Having supported event check-ins since Day One and learning about the at-door experience first-hand, Peatix CEO Taku Harada noticed that there was often a hold-up at the door because it takes time to verify tickets. He hence worked with the development team to roll out ColorSync.
"There are layers of security built into ColorSync," says Ms Takemura. "Each event has a unique colour pattern that is activated by the event's location and time. Each ticket is also associated with the buyer that can be verified at the door."
She adds: "We are currently at the 'alpha' phase and have invited a group of selected organisers to refine it with us. We plan to announce a public 'beta' release soon."
The journey does not end here. Peatix last Tuesday announced that it had, as part of its second round of funding, received a US$5 million investment from strategic investor SPH Media Fund, the corporate venture fund of Singapore Press Holdings Ltd; lead investor DG Incubation, the investment subsidiary of Digital Garage; and Japanese media company Sunny Side Up Inc.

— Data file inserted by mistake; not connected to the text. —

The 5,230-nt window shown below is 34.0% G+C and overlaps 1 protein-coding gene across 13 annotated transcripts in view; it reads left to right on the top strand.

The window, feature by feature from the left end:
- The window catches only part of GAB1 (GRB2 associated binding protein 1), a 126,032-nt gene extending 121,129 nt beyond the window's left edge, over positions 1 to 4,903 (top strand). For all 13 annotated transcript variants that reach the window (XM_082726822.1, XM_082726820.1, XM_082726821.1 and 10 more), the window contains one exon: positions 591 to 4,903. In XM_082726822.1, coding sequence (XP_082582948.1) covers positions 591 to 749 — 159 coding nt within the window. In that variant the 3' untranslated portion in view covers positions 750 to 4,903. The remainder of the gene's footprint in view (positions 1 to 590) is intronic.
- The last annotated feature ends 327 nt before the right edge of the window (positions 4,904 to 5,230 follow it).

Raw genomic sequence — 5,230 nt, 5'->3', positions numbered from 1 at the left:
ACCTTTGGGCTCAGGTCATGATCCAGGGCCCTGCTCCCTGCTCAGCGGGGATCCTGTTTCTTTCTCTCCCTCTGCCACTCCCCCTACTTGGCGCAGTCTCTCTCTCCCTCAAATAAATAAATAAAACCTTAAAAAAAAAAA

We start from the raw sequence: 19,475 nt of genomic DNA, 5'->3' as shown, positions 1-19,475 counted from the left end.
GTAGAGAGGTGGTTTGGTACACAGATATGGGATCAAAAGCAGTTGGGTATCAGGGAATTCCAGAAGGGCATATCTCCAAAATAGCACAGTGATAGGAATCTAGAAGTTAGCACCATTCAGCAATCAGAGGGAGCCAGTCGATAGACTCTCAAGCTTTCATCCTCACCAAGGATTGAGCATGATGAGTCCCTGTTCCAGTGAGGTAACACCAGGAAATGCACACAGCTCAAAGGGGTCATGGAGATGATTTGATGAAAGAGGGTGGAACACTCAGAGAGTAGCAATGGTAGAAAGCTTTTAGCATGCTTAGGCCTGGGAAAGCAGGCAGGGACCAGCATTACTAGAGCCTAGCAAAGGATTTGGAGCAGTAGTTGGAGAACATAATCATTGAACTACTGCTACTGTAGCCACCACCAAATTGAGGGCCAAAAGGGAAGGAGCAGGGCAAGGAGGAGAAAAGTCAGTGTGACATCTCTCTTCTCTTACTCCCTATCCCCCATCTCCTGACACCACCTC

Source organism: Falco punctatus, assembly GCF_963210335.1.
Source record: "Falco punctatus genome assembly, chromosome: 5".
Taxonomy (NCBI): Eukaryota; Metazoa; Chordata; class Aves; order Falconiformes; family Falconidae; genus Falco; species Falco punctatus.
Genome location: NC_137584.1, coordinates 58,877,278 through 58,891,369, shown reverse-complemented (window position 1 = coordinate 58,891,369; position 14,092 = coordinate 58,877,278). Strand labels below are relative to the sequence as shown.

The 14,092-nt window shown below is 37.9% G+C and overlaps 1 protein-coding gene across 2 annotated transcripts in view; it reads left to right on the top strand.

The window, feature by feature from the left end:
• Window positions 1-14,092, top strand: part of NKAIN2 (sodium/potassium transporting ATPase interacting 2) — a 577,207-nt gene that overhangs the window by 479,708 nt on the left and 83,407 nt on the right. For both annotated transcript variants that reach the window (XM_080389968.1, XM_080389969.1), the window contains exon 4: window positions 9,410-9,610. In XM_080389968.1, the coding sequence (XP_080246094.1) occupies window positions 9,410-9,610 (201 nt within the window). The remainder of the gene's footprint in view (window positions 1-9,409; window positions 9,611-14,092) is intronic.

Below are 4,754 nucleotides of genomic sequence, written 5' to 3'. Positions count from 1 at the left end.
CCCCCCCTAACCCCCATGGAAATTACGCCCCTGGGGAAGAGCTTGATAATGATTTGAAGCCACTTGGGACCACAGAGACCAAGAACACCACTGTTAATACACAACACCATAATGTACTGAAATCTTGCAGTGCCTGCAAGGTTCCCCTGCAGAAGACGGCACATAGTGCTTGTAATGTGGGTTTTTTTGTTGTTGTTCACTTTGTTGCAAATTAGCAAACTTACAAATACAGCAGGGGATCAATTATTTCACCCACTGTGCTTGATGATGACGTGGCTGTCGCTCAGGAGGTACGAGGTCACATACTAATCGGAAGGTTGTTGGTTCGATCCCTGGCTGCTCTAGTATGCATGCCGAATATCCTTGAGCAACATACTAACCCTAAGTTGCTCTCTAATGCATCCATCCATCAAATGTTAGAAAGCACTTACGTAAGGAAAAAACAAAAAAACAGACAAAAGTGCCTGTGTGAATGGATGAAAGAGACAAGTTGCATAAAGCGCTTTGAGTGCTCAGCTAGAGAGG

Existing investors from the Series A round, Fidelity Growth Partners Japan and Draper Nexus, also participated in the round.
Says Ms Takemura: "We are investing our second round of funding in three areas: doubling down on our mobile and event discovery technology, enhancing our sponsorship model and establishing a local presence in new markets.
"We will make it even easier for organisers to manage events on the go and for attendees to explore events tailored to their interests. We will build on our initial successes of connecting sponsors emotionally with attendees of relevant events with better online features. The additional income helps organisers with their budgets too - it is a win-win for all!"
It is also looking to expand its presence. Peatix can, at this moment, be used in 26 countries , including Malaysia, Indonesia, the Philippines, Thailand, and Vietnam within South-east Asia.
"We have plans to expand our local presence in these countries, starting from Malaysia in Kuala Lumpur this April," says Ms Takemura.
Adds SPH Media Fund's chief executive officer, Chua Boon Ping: "We identify with Peatix's vision to build communities around events and believe in the ability of the founders and their team to scale this platform across various markets.
At the same time, SPH also has business units in events and there are direct synergies and possible opportunities for collaboration in the future."
This article was first published on March 17, 2015.